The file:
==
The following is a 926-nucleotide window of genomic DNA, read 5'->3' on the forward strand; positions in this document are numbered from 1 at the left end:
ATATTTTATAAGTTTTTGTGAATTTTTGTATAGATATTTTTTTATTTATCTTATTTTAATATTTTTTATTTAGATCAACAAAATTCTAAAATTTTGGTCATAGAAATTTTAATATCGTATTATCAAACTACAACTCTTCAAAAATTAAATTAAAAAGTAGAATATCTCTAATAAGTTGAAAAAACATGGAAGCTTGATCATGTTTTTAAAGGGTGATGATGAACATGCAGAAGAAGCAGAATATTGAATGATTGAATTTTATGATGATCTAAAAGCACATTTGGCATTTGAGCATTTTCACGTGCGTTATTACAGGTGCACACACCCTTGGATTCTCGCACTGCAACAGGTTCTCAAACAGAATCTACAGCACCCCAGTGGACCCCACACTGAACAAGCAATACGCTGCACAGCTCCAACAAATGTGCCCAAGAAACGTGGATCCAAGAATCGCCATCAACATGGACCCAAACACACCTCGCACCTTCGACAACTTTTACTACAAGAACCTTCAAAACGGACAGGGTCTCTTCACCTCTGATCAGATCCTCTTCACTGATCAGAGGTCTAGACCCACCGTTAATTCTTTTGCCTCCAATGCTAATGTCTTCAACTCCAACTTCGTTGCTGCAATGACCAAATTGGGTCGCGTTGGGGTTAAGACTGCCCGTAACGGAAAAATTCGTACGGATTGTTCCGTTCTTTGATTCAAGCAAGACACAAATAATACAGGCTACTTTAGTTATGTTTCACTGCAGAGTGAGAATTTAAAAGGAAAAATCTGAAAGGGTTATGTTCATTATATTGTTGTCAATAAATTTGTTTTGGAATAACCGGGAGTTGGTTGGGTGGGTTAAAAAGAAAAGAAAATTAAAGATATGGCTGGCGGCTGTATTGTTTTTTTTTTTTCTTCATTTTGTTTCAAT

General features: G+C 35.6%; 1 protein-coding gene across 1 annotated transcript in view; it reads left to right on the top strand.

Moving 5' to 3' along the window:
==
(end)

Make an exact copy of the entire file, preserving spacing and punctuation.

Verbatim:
The following is a 926-nucleotide window of genomic DNA, read 5'->3' on the forward strand; positions in this document are numbered from 1 at the left end:
ATATTTTATAAGTTTTTGTGAATTTTTGTATAGATATTTTTTTATTTATCTTATTTTAATATTTTTTATTTAGATCAACAAAATTCTAAAATTTTGGTCATAGAAATTTTAATATCGTATTATCAAACTACAACTCTTCAAAAATTAAATTAAAAAGTAGAATATCTCTAATAAGTTGAAAAAACATGGAAGCTTGATCATGTTTTTAAAGGGTGATGATGAACATGCAGAAGAAGCAGAATATTGAATGATTGAATTTTATGATGATCTAAAAGCACATTTGGCATTTGAGCATTTTCACGTGCGTTATTACAGGTGCACACACCCTTGGATTCTCGCACTGCAACAGGTTCTCAAACAGAATCTACAGCACCCCAGTGGACCCCACACTGAACAAGCAATACGCTGCACAGCTCCAACAAATGTGCCCAAGAAACGTGGATCCAAGAATCGCCATCAACATGGACCCAAACACACCTCGCACCTTCGACAACTTTTACTACAAGAACCTTCAAAACGGACAGGGTCTCTTCACCTCTGATCAGATCCTCTTCACTGATCAGAGGTCTAGACCCACCGTTAATTCTTTTGCCTCCAATGCTAATGTCTTCAACTCCAACTTCGTTGCTGCAATGACCAAATTGGGTCGCGTTGGGGTTAAGACTGCCCGTAACGGAAAAATTCGTACGGATTGTTCCGTTCTTTGATTCAAGCAAGACACAAATAATACAGGCTACTTTAGTTATGTTTCACTGCAGAGTGAGAATTTAAAAGGAAAAATCTGAAAGGGTTATGTTCATTATATTGTTGTCAATAAATTTGTTTTGGAATAACCGGGAGTTGGTTGGGTGGGTTAAAAAGAAAAGAAAATTAAAGATATGGCTGGCGGCTGTATTGTTTTTTTTTTTTCTTCATTTTGTTTCAAT

General features: G+C 35.6%; 1 protein-coding gene across 1 annotated transcript in view; it reads left to right on the top strand.

Moving 5' to 3' along the window: